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Imagerie quatitative non invasive et expérimentation pour l'intégration des phénomènes d'écoulement non uniforme dans les modèles de transfert de masse en milieux poreux hétérogènes : Application aux sols structurés

Abstract : Predicting the evolution of groundwater resource due to future climate change requires a better knowledge of water flows in soils which are highly complex porous medium. A lot of research has been conducted about soil water flow complexity over the last decades but predicting water flow in soils whatever soil texture, soil structure and rainfall intensities still remains a challenge. The objective of this work is to improve the modeling of water flow in structured soils by accounting to water flow from macropores to the soil matrix. We follow three successive steps : (i) to perform infiltration – drainage experiments on decimetric undisturbed soils columns under a medical tomograph to better observe flow phenomena within the soil macroporosity, (ii) to extract structural indicators from tomographic images, and study the macroporous soil structure, and (iii) to integrate structural indicators into a Darcy-Richards – KDW dual compartment flow model. Undisturbed soils studied are sampled from three different plots: (i) a clay soil worked in a field crop, (ii) a clay soil not worked in an orchard and (iii) a silt – sandy soil not worked and not cultivated. Three infiltration – drainage experiment are performed in a medical tomograph with fast image acquisition (~15 sec), 30 mm of water is supplied with a rainfall simulator and an intensity of 20 mm.h-1. Infiltration duration was of 90 min followed by 30 min of drainage. In total, the tomographic follow-up takes 120 min. Each experiment is done at three initial moisture conditions: (1) field capacity, (2) matrix potential at – 4 m, and (3) matrix potential at – 8 m. The initial structure observed before each infiltration shows that the soil macroporosity increases from 2 to 5% with the decrease of the initial water content. This increase is higher for the two clay soils compared to the silty – sandy soil. The hypothesis is that soil texture influences the evolution of the soil structure according to the matric water content. Thus, clay soils have the most variable soil structure over time, unlike silt – sandy soils which seem more structurally stable. Rapid movements of the soil structure during the infiltration and drainage phases was observed thanks to the time lapse tomographic monitoring. During water flow, soil macroporosity decreases between 7 to 30 % and increases again during drainage. The decrease of soil macroporosity during infiltration is more pronounced for the most saturated initial condition. The increase is less marked for the driest conditions. The hypothesis is that water flow along the macropores’ walls destabilizes causes an ‘over-swelling’ of the walls, which reverses during drainage. The study of overall indicators show that temporal monitoring of macropores density and their volumes makes it possible to discriminate specific texture and tillage behaviors different for the three soils. Models performed with the addition of profiled data measured on tomographic image in water flow model show that these measurements allow to reconstruct experimental data. Although the gap between modelling and observation for the driest experiments seems to indicate that it is necessary to continue the study of macropores – matrix exchanges in unsaturated conditions. This requires further study of the movements of the structure during wetting – drying cycles but also during the fast water flux transit.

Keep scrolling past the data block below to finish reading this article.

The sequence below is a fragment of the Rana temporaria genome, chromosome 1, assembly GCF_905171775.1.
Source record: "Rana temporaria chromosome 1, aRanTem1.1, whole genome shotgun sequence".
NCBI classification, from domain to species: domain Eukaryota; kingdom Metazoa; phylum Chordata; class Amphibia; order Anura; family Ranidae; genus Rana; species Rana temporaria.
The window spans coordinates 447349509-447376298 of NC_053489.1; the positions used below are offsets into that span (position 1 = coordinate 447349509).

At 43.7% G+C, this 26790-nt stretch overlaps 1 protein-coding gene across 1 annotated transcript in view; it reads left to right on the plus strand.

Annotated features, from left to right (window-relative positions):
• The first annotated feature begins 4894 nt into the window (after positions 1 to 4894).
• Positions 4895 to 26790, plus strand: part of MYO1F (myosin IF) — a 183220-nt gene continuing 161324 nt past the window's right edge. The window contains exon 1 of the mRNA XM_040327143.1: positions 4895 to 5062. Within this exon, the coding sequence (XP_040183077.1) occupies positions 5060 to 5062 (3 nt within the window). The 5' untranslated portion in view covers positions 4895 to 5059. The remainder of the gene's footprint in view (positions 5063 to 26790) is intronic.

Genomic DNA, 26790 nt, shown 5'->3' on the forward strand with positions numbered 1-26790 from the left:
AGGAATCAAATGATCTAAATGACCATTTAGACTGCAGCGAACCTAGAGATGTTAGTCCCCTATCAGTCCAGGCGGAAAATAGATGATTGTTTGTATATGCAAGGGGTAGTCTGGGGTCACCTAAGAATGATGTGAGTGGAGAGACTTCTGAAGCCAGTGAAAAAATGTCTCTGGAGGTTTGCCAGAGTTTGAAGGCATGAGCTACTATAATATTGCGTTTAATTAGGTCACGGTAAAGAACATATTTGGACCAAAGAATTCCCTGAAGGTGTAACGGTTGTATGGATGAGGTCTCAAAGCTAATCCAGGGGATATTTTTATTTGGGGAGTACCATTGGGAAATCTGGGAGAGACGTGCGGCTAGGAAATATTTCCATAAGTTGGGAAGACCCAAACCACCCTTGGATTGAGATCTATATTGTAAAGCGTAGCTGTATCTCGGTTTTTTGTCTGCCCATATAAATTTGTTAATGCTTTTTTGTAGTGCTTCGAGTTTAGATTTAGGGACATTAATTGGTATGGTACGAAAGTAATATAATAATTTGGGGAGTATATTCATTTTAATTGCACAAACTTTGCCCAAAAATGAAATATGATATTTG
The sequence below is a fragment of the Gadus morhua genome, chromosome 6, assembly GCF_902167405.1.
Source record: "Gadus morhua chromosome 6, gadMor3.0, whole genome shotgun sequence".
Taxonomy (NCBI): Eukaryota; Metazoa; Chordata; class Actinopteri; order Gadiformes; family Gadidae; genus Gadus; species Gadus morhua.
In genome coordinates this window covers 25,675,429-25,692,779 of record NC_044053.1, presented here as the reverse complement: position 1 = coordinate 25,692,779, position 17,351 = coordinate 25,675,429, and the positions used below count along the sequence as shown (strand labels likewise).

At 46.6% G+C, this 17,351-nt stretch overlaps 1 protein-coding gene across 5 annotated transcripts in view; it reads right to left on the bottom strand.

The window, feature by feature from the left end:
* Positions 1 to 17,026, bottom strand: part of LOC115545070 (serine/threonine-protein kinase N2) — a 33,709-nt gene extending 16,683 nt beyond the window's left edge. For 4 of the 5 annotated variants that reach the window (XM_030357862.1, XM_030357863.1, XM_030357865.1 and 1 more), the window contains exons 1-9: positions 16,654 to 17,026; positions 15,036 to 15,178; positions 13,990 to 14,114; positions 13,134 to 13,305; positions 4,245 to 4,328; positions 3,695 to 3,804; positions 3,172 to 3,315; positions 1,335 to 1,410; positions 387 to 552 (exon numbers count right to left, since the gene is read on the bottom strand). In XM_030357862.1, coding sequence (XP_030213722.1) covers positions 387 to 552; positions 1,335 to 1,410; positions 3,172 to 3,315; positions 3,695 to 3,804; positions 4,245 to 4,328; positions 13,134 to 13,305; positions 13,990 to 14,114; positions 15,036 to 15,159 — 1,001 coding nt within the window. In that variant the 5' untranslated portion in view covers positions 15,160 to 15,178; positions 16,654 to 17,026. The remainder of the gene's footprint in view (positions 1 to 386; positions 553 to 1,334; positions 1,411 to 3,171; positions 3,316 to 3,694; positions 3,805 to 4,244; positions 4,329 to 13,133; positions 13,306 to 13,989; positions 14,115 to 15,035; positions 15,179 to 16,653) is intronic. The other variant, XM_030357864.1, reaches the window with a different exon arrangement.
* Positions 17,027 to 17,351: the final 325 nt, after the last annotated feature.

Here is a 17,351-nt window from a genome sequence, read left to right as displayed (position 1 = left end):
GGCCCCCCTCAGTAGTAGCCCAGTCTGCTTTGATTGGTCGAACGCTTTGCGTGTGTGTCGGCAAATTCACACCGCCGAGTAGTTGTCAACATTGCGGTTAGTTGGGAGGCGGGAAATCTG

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Anne-Sophie Lissy. Imagerie quatitative non invasive et expérimentation pour l'intégration des phénomènes d'écoulement non uniforme dans les modèles de transfert de masse en milieux poreux hétérogènes : Application aux sols structurés. Sciences agricoles. Université d'Avignon, 2019. Français. ⟨NNT : 2019AVIG0709⟩. ⟨tel-02509470⟩



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